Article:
Plant of the Month for February, 2022

eranthis header


Eranthis hyemalis, the winter aconite, is an early bloomer, heralding spring. It often flowers through the snow, soon after the first snowdrops. 

Eranthis in the Snow

Eranthis in the Snow


Eranthis in Ice

Eranthis in Ice

A curved stalk drags up a flower bud, surrounded by finger-like bracts. It straightens, opening to a 5-8 (usually 6) sepalled yellow cup above a ruff of bright green bracts. Petals are reduced to nectaries. Central follicles are surrounded by numerous stamens. Leaves, similar to the bracts, grow up as the flowers mature. 


Eranthis showing Nectaries
Eranthis showing Nectaries

I remember a patch several metres wide in  England when I was a child. My Grandmother planted them in the 1920s. They were still there in 2009!

Other Species and Cultivars: 

There are eight species and many cultivars. These include:

Eranthis cilicicia (Cilicicia Group) blooms a little later with slightly larger flowers and more deeply dissected bracts and leaves.

Eranthis cilicicia
Eranthis cilicicia on left

Eranthis x tubergenii is a hybrid between these two species with larger, sterile flowers

Eranthis x tubergenii ‘Guinea Gold’ has deeper yellow flowers, bronze leaves and is scented

Eranthis pinnatifida and Eranthis stellata are white flowered.

Eranthis hyemalis ‘Flore Pleno’ is one of several double cultivars

Eranthis hyemalis ‘Moonlight’ is light yellow, found in an Ithaca NY garden.

General information: 

Life Cycle: Long lived perennial tuber

Dimensions: Inflorescence 2.5 cm across. Height 10-15 cm tall as the flowers mature

Bloom time: Late February to April. The leaves die down as shade increases and the soil dries.

Distribution:  E. hyemalis is native to eastern Europe to Iraq. E. cilicicia - western to central Asia. The white species grow in the far east.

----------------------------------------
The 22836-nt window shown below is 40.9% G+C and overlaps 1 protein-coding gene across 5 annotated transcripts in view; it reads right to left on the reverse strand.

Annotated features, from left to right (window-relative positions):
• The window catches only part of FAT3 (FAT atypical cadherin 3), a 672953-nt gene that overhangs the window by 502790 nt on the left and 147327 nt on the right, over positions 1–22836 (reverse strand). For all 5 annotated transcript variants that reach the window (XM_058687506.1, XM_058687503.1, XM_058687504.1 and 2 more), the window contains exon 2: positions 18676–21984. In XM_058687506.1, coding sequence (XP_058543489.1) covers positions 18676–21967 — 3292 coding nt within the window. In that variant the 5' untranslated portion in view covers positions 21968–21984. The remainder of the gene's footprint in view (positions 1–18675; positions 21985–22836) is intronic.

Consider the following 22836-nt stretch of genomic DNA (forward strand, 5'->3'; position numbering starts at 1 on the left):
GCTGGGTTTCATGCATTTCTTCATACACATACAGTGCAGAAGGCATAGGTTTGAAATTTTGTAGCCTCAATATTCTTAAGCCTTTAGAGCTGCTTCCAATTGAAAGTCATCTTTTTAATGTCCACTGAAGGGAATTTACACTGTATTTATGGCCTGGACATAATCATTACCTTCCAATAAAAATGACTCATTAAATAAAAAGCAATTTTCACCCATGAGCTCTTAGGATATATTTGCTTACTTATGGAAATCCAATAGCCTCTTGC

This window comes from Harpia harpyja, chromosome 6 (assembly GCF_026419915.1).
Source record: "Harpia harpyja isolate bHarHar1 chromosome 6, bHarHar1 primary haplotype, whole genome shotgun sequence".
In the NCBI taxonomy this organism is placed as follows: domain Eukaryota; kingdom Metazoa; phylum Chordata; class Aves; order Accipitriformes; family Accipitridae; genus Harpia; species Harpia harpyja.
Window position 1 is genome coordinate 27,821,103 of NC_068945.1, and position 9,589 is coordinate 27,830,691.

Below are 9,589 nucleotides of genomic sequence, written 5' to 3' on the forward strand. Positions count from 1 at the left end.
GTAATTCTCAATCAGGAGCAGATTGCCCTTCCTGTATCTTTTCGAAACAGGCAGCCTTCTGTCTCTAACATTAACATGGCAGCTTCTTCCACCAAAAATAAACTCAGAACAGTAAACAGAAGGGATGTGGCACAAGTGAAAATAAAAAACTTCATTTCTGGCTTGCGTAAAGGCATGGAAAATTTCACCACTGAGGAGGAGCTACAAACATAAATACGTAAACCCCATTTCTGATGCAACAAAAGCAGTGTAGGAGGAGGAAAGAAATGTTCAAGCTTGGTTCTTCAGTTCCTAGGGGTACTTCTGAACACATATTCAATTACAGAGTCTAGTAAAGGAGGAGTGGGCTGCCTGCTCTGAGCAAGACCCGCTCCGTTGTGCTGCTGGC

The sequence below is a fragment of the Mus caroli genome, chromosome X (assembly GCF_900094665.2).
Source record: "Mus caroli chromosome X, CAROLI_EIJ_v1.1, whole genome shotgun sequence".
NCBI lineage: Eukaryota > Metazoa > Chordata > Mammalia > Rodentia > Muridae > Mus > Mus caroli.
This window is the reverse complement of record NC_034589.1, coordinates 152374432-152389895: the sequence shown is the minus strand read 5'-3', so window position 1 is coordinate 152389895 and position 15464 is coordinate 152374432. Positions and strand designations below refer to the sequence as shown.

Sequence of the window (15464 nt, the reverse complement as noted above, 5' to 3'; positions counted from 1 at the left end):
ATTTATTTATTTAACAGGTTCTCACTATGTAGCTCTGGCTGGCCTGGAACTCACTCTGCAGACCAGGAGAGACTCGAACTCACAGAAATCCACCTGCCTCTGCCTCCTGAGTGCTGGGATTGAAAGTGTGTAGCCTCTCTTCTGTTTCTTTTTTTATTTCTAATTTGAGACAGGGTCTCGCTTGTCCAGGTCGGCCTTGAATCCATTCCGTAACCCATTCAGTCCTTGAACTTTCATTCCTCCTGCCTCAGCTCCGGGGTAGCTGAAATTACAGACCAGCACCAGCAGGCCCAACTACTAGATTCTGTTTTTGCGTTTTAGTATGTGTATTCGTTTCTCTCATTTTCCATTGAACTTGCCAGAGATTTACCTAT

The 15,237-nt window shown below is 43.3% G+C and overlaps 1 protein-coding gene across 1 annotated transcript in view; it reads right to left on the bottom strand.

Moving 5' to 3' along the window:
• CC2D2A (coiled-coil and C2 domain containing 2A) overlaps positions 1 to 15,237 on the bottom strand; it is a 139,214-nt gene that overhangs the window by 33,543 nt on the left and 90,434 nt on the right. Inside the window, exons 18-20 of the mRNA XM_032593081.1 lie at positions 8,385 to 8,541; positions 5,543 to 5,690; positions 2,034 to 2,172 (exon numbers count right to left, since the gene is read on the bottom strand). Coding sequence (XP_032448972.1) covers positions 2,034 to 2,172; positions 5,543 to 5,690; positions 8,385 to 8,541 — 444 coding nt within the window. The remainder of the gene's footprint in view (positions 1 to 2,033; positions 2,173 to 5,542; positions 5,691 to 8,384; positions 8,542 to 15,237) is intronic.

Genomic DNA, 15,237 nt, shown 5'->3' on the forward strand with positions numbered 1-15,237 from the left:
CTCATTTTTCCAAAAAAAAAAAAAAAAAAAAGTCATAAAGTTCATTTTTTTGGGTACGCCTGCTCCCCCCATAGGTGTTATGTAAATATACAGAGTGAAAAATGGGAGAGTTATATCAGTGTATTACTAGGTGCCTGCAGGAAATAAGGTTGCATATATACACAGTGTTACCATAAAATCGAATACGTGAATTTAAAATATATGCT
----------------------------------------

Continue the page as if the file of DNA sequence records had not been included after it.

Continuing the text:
Habitat: Woodlands

Cultivation: Buy tubers in the fall as early as possible. Soak in luke warm water for 12 hours before planting in groups 5-10 cm deep, in deciduous shade to morning sun. They will soon clump up and form a mat. They can grow in a lawn. However, do not mow till the leaves start to wither.

Companion plants: Crocus, Hellebores, Hosta


 Eranthis self seeding on mound

Flowers, then leaves & developing follicules with Hellebores, etc.
Leaves & developing follicules

Soil: Humus rich alkaline to neutral well drained soil.

Water: Do not let it dry out when dormant.

Hardiness: USDA Zone 4-7

Propagation: Plant “In the green”. Dig up clumps after flowering, divide and replant. 

Seeds are recalcitrant.  Direct sow outside as soon as the seeds turn from green to black. They will germinate in the late winter, with the seedlings emerging as the plants flower. They withstand frost.

I have had no success with Eranthis seeds from exchanges.

Notes: It is toxic like all members of the Ranunculaceae. Don’t nibble on the plant! Symptoms of poisoning include vomiting, diarrhoea, disturbed vision and cardiac arrest.

Animals avoid eating leaves.

No pests or diseases.

Source of pollen and nectar for early pollinators.

Eranthis Hyemalis with Bee
Eranthis hyemalis with Bee

I have 100s of plants, nearly all E. hyemalis. There are a few E. cilicicia or perhaps the hybrid. Dry summers may have reduced the numbers of the later.

I am looking for other cultivars.

For more information:

(Text and Images contributed by Anna Leggatt)